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Understanding Apache Maven (Part 8): Maven Plugins

November 12, 2021


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    Chandra Guntur

    Technical Fellow | Distinguished Engineer @ BNY Mellon | Java Champion | Garden State JUG Leader

In Part 8 of the series, below, a deeper dive on Maven Plugins is covered.

In Part 4, Maven Lifecycles and Phases were introduced. A brief overview of Plugins and Goals were also included.

A quick recap:

  • Apache Maven provides standard lifecycles.
  • Lifecycles have phases that execute sequentially.
  • Execution of maven is done via plugins which define goals.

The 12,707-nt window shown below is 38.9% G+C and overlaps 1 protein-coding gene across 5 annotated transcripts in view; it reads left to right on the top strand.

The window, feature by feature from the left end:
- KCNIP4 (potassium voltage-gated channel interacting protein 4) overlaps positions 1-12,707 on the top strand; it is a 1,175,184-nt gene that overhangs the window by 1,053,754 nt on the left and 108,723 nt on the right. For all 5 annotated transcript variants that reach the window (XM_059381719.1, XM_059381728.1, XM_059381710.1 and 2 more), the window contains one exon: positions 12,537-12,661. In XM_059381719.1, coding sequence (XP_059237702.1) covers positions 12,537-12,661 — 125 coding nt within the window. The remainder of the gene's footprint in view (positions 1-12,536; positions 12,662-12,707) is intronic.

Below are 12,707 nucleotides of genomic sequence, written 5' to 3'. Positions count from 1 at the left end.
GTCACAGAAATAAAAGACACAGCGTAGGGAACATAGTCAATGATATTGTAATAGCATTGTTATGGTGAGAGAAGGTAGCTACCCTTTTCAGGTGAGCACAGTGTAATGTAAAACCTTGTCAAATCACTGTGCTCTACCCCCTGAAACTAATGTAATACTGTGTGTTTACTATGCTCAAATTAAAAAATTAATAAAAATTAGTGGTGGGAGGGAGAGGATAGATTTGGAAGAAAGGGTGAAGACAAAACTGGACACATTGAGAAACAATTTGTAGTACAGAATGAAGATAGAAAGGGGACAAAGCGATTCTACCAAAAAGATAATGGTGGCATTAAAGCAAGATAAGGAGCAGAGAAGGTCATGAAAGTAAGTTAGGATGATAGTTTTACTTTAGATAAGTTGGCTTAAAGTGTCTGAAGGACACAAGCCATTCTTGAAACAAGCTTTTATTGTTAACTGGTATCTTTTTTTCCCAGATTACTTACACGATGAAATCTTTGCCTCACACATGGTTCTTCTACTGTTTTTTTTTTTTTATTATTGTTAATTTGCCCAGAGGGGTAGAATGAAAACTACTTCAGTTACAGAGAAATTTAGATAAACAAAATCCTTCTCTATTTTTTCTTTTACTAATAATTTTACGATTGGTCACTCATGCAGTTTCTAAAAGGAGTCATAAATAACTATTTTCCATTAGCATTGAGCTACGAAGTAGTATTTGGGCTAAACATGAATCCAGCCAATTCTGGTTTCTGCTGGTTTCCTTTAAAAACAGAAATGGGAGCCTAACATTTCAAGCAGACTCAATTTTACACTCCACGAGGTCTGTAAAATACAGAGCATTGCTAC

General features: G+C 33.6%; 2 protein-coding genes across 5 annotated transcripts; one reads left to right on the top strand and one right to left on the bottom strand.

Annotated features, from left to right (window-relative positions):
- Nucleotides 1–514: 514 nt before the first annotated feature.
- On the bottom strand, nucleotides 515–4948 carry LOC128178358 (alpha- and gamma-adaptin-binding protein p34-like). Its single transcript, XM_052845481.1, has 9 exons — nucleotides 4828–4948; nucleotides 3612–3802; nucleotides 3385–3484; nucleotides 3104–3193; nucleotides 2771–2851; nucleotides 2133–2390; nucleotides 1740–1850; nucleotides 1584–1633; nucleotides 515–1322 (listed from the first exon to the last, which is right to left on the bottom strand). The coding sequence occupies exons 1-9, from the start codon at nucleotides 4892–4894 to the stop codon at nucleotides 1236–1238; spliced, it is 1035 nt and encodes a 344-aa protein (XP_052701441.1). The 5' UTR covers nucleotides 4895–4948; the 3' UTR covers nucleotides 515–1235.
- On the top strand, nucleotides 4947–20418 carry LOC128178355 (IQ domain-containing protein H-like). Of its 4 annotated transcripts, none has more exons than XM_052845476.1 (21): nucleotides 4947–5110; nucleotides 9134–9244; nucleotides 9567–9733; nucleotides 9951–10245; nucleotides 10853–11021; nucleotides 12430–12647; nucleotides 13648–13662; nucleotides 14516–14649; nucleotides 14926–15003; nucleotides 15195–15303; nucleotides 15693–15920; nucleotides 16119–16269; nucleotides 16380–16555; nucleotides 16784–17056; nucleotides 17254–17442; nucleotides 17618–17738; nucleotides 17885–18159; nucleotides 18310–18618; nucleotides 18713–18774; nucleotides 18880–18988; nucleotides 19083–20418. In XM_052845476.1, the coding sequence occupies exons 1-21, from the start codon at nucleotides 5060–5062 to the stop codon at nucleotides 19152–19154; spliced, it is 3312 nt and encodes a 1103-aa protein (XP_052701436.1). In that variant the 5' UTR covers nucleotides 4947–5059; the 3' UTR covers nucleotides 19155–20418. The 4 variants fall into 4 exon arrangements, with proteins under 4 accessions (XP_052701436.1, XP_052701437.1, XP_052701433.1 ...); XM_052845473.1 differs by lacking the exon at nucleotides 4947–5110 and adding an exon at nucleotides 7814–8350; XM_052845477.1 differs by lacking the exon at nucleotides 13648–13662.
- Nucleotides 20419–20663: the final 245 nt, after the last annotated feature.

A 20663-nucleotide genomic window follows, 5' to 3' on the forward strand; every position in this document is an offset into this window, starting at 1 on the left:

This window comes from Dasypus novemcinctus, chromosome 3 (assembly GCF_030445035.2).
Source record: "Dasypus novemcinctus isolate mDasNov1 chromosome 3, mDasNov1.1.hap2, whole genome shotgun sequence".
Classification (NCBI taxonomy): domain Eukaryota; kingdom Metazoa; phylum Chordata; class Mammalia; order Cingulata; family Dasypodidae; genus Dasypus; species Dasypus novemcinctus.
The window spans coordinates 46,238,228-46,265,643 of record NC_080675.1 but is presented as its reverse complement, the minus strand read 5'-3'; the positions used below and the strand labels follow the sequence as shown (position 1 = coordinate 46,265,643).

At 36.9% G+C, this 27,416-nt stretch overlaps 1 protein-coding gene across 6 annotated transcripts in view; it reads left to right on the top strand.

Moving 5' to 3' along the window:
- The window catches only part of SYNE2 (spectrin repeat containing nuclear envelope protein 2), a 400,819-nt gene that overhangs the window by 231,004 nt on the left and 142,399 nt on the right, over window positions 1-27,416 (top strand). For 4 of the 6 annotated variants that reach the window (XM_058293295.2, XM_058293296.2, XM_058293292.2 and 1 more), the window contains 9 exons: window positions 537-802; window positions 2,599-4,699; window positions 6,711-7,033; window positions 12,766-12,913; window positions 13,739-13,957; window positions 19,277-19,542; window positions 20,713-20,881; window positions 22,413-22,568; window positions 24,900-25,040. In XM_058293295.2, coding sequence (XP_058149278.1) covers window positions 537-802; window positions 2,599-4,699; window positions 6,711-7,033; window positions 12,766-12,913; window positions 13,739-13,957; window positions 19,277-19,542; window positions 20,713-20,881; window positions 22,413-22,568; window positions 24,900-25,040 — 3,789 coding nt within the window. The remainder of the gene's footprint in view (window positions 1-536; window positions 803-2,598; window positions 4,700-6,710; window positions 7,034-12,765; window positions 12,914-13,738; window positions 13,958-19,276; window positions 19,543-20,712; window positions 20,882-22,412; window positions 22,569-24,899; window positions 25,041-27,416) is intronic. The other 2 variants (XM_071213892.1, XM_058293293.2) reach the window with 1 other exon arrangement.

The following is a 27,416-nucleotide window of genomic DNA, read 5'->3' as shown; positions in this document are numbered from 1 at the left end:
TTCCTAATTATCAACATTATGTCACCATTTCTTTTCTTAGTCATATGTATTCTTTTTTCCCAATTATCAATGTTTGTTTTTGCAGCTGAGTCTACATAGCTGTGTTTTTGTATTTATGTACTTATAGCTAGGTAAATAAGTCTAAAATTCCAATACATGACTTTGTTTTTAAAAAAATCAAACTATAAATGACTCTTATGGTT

• Goals can be associated with phases (or may simply be run independent of phases).

What are plugins?

Maven is a plugin-execution framework. Plugins are an assembly of goals, code written as MOJOs (Maven’s plain Old Java Objects, Modern MOJOs are not restricted to being written in Java). Goals have names and can be bound to phases. A MOJO declares its goal name and optionally, a phase association, which binds the class to a part of a lifecycle.

Image displays a plugin-lifecycle relationship. Plugins define goals. Goals can be bound to phases. Goals from multiple plugins can be bound to a single phase.
Plugins define goals. Goals can be bound to phases. Goals from multiple plugins can be bound to a single phase.

A plugin is typically a .jar file which contains the MOJO classes and a META-INF/maven/plugins.xml. This plugins.xml is generated as a part of the maven execution of the plugin code.

Types of plugins

Broadly, plugins are of two types:

build plugins – configured in a project POM under the <build> element. Such plugins are executed as a part of the default (build) lifecycle.